WhiteFeather’s recent work will be featured in the upcoming publication/ exhibitions, Fermenting Feminism curated by Lauren Fornier, a multidisciplinary, speculative-material project that takes the form of a print publication and site-specific exhibitions, performances, and screenings.
Fermenting Feminism is published in collaboration with the Laboratory for Aesthetics and Ecology (LAE), Berlin. The publication is designed by London-based art director and graphic designer Zille Bostinius.
Broken Dimanche Press/Büro BDP, Berlin: August 5, 2017. Featuring WhiteFeather Hunter, Rubina Martini, Zoë Schneider, The Unstitute, Leila Nadir and Cary Peppermint, Regina de Miguel and Lucrecia Dalt, and Nicki Green. Curated by Lauren Fournier, in collaboration with Ida Bencke and Dea Antonsen of the LAE. View the Facebook event here for more information.
Press: Warten auf die Transformation, taz. die tageszeitung, Berlin Kultur
Front/Space, Kansas City, Missouri: September 1-17, 2017. Featuring Agustine Zegers, Regina de Miguel and Lucrecia Dalt, Leila Nadir and Cary Peppermint, and SE Nash, WhiteFeather Hunter, Zoë Schneider, The Unstitute, Nicki Green, and Rubina Martini. Co-curated by Lauren Fournier and SE Nash.
Critical Distance Centre for Curators, Toronto: September 14-November 26, 2017. Featuring Sarah Nasby, Agustine Zegers, Leila Nadir and Cary Peppermint, Regina de Miguel and Lucrecia Dalt, Sharlene Bamboat. Curated by Lauren Fournier.
METER Artist-Run Centre, Copenhagen: Fall 2017 (TBD). Curated by Lauren Fournier, in collaboration with Ida Bencke and Dea Antonsen of the LAE.
From the abstract by Lauren Fornier:
“Is “feminism,” with its etymological roots in the feminine, something worth preserving? In what ways might it be preserved? In what ways might it be transformed? In Fermenting Feminism, we subject “feminism” to processes of fermentation (figuratively, symbolically, literally, ritualistically) to see what kinds of creations result. What does “feminism” mean for us today? Is it a relic of the past, something which has soured? Or is it something that still bears the kind of vitalism and life that Jane Bennett describes in her text Vibrant Matter? Where does feminism fit in relation to the recent reclamation of homesteading, homemaking, canning, preserving, fermenting? What happens when feminism comes up against “the New Sincerity”? Fermenting Feminism believes that fermentation is a vital and viable space to re-conceive feminism’s futures.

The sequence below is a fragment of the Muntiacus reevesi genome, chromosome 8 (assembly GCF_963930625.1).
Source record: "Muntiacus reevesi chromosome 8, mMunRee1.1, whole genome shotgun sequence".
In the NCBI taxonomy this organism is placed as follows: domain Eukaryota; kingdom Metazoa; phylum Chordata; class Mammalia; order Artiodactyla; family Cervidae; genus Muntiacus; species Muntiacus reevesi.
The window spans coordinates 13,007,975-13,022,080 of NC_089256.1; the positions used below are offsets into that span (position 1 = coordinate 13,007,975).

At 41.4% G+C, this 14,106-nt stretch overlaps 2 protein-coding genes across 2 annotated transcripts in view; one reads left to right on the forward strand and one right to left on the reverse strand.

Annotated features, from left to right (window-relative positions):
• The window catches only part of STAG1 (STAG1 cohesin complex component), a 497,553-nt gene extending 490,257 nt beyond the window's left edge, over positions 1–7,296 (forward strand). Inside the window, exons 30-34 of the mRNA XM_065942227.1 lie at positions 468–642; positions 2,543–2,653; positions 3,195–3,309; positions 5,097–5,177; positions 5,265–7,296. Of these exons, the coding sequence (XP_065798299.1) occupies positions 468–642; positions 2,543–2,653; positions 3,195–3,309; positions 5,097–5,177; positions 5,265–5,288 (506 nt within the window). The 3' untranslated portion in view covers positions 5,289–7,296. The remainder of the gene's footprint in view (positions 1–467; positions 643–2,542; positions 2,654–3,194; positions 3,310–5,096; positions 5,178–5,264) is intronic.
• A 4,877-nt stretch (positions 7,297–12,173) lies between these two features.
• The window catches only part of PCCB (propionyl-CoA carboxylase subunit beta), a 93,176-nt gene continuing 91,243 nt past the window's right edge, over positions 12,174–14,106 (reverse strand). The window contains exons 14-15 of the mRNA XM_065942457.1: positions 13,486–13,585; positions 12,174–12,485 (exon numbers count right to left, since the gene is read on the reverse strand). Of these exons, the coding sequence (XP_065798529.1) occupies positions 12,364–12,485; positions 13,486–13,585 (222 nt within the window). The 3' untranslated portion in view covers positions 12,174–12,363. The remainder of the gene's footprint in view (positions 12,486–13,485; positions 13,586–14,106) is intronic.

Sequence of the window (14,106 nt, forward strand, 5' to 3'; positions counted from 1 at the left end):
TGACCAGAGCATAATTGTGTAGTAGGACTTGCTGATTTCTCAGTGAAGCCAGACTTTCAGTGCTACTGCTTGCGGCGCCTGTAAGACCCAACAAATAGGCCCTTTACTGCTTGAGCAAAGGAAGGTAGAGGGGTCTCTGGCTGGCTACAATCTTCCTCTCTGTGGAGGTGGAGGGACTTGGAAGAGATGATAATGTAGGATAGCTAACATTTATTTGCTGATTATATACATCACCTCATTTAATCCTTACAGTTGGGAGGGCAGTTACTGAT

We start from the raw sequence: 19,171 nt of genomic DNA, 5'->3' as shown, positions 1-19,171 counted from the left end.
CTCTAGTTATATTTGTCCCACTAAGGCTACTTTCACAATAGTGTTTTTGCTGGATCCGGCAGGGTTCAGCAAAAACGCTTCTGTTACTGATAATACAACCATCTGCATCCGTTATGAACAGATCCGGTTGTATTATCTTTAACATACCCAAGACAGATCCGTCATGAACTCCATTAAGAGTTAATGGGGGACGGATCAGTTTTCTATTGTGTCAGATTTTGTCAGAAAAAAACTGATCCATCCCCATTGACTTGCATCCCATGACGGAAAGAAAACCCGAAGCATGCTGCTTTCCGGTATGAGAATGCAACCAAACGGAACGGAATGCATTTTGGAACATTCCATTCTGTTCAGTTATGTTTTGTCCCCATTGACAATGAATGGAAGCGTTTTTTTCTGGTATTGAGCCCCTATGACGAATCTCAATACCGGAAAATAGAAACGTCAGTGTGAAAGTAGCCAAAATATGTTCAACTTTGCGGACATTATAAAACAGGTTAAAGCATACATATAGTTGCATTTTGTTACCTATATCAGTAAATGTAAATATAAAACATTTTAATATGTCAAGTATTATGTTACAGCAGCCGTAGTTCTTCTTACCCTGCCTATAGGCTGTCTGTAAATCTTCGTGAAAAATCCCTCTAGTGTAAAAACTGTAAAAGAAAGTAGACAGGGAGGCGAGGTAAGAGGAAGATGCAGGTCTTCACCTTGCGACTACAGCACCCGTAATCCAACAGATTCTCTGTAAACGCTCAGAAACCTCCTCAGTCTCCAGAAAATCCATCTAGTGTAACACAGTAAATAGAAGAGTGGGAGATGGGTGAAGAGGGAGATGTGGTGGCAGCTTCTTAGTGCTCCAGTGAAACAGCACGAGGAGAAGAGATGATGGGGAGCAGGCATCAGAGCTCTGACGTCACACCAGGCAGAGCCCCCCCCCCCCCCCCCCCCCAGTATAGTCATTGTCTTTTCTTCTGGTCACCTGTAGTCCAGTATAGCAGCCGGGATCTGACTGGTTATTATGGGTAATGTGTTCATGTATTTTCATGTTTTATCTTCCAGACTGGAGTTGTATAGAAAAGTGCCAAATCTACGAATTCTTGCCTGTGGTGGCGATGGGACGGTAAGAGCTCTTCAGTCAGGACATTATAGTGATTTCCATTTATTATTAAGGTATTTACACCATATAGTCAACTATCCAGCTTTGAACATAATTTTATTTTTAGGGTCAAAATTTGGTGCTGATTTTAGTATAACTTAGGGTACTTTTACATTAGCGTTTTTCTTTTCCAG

Fermenting Feminism invites writers, artists, theorists, scientists, home brewers, healers, cooks, bakers, kombucha makers, experimenters, and others to consider the possible intersections between “feminism” and “fermentation.” Works across all media are welcome, including but not limited to: recipes and variations on the recipe genre; creative writing (fiction, creative non-fiction, poetry, drama); theoretical writing; performance; video; drawing; painting; comics; photography; sculpture; new media; sound and composition; manifestos.
Fermenting Feminism also asks what an intersectional feminist approach to fermentation practices would entail. There is a rich history of connections between feminism, queerness, and fermentation that is worth exploring. In Sandor Katz’s Wild Fermentation, for example, Katz outlines his experience using fermentation as a way of healing himself and managing his AIDS diagnosis. Fermenting Feminism places “feminism” in conversation with “fermentation” to see what kinds of aesthetic, chemical, and speculative experiments result.”
More info about the publication on Lauren Fornier’s website, here.